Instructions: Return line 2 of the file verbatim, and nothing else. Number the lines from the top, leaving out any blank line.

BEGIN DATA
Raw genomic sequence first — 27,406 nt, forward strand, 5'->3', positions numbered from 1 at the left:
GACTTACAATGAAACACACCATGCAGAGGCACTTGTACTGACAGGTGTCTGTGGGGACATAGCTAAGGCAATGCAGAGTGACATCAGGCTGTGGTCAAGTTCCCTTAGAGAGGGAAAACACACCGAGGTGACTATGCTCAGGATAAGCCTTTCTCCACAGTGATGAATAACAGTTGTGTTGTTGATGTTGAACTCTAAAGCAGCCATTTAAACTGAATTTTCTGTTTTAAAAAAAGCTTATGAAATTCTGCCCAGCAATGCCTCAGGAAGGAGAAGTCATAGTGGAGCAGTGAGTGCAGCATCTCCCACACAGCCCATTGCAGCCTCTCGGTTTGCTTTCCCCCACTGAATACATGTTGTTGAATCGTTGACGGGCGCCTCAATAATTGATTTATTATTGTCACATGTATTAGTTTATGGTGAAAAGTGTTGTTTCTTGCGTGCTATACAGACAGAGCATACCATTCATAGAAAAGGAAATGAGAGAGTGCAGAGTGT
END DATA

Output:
GACTTACAATGAAACACACCATGCAGAGGCACTTGTACTGACAGGTGTCTGTGGGGACATAGCTAAGGCAATGCAGAGTGACATCAGGCTGTGGTCAAGTTCCCTTAGAGAGGGAAAACACACCGAGGTGACTATGCTCAGGATAAGCCTTTCTCCACAGTGATGAATAACAGTTGTGTTGTTGATGTTGAACTCTAAAGCAGCCATTTAAACTGAATTTTCTGTTTTAAAAAAAGCTTATGAAATTCTGCCCAGCAATGCCTCAGGAAGGAGAAGTCATAGTGGAGCAGTGAGTGCAGCATCTCCCACACAGCCCATTGCAGCCTCTCGGTTTGCTTTCCCCCACTGAATACATGTTGTTGAATCGTTGACGGGCGCCTCAATAATTGATTTATTATTGTCACATGTATTAGTTTATGGTGAAAAGTGTTGTTTCTTGCGTGCTATACAGACAGAGCATACCATTCATAGAAAAGGAAATGAGAGAGTGCAGAGTGT